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Scandal Spelled Out

By Phil Lawler (bio - articles - email) | Sep 04, 2009

 Responding to my Commentary article on the Kennedy funeral, reader Elizabeth Rhode Martin writes:

This is a wonderful article,very thorough, and I agree completely with your observations

However, my heart is wringing it's hands, if such were possible, because we have two grown children who are among those who would point to this as reason enough not to believe anymore. The actions of the two Bishops are more than disturbing, they help to lose souls.

Exactly. That's why I referred to the event as a scandal. Scandal, the Catechism teaches us (2284), is "an attitude or behavior which leads another to do evil." You might say that scandal is the opposite of evangelization. Whereas evangelization brings people closer to Christ, scandal drives them further away. 

One fascinating and disturbing aspect of the debate roused by the Kennedy funeral is this: While many Catholics believe that the funeral itself was a scandal, many others-- equally sincere, I have no doubt-- believe that the real scandal is created by those of us raising objections to the funeral. There's plenty of righteous indignation on both sides of the aisle.

And to be fair, I understand the point that my adversaries are making. It doesn't bother me at all when people hear my arguments and grow angry with me; I can take it. But it troubles me when they hear my arguments and grown angry with the Catholic Church, because that anger is likely to lead them astray.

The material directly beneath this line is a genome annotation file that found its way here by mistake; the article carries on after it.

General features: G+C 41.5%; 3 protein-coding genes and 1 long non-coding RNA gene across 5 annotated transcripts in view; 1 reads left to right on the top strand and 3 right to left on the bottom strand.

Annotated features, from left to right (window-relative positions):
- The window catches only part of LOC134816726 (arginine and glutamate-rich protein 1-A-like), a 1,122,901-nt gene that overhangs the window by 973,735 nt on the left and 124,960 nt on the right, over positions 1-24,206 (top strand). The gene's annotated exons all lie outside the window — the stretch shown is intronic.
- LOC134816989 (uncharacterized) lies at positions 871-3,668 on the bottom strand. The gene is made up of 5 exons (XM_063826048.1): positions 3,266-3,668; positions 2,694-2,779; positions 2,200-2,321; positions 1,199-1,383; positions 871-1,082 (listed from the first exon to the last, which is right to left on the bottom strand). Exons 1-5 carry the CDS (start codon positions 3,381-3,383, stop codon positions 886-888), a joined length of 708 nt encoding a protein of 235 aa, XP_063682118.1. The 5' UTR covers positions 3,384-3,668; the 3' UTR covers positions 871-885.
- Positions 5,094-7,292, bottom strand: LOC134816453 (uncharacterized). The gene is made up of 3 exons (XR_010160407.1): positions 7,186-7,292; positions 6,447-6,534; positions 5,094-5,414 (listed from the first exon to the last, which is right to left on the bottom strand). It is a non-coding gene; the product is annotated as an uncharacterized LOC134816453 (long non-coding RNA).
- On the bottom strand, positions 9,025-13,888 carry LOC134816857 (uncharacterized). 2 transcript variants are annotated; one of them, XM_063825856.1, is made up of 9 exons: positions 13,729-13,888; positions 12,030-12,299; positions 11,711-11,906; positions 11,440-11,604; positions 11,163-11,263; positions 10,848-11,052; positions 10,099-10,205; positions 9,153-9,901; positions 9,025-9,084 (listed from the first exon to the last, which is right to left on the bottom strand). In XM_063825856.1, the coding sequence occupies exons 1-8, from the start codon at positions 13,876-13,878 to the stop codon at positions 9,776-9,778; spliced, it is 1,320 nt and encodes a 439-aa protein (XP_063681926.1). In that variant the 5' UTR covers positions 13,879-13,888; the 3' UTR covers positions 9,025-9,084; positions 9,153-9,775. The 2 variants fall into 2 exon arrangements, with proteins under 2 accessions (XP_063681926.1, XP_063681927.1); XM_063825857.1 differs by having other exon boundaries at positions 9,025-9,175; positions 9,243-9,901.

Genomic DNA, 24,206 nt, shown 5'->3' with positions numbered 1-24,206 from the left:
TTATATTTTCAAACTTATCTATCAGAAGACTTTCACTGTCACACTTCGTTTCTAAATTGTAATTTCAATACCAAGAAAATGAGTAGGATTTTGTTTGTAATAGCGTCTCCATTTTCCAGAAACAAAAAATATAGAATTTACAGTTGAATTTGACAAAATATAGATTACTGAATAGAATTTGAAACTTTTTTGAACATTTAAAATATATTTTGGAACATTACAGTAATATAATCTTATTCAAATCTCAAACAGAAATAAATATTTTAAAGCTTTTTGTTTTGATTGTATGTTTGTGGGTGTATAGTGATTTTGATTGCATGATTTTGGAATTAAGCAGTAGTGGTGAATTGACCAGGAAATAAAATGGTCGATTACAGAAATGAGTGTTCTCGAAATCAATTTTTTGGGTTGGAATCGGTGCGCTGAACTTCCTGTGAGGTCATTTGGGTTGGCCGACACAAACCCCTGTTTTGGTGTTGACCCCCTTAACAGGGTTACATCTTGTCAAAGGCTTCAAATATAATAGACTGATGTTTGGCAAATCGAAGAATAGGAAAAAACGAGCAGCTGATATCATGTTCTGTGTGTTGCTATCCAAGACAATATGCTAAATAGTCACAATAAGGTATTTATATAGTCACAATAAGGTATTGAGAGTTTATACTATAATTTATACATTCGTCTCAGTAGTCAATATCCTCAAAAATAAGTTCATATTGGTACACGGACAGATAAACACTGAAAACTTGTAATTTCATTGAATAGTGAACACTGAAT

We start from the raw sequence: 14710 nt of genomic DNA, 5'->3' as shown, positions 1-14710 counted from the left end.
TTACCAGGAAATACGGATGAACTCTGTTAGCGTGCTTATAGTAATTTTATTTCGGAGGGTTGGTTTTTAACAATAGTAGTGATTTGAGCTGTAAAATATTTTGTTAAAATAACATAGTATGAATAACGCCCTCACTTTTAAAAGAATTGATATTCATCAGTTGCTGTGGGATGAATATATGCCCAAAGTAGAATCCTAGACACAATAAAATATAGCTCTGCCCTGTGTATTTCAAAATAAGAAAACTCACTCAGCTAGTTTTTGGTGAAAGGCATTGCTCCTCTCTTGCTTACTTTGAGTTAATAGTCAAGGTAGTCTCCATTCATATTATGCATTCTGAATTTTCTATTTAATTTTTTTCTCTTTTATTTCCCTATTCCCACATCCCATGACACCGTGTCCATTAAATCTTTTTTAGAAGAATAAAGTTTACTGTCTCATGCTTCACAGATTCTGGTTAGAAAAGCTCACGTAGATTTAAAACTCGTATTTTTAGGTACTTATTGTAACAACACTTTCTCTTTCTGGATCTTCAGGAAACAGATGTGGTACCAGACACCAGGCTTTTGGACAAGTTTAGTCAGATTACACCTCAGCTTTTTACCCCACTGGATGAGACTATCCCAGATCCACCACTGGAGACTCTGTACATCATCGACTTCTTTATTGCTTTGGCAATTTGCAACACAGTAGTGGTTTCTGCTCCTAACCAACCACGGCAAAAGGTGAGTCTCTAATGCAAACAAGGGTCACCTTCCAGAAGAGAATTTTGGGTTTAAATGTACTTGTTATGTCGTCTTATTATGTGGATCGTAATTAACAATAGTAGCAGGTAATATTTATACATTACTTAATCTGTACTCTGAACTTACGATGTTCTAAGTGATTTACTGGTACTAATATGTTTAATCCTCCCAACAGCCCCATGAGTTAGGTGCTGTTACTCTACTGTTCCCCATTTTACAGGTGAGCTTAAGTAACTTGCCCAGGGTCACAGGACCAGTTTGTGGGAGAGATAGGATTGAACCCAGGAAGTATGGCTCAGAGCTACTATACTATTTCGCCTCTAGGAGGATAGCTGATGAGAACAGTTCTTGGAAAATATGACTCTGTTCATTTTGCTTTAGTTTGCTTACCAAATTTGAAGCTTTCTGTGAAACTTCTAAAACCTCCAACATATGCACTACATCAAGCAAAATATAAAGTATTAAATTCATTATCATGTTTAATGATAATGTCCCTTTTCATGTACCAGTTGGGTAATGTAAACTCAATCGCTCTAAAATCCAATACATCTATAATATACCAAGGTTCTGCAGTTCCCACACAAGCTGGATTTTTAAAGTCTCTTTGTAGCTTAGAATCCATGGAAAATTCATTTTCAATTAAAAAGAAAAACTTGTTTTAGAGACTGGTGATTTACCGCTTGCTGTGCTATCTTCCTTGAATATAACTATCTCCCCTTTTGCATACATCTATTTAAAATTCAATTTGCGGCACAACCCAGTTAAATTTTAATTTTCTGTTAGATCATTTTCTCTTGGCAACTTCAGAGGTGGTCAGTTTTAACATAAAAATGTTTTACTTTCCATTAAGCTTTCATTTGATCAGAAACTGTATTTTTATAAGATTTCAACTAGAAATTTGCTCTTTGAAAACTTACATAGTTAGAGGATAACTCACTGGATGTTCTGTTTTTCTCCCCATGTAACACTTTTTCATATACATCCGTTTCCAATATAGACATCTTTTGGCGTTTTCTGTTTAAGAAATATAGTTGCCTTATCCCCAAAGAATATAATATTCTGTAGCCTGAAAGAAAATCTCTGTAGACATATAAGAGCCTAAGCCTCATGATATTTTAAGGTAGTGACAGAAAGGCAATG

To evangelize-- to proclaim the truth of Christ's Gospel, in season and out of season-- sometimes entails making unpopular statements. If the Church-- in Boston, Washington, and elsewhere-- had been more energetic in its evangelization over the course of the past generation, we wouldn't have so many young people growing cynical, concluding that there's no reason to take the teaching voice of the Church seriously. We certainly wouldn't have so many politicians so confused about their moral responsibilities that they believed they could advocate the slaughter of the unborn without violating their own consciences. 

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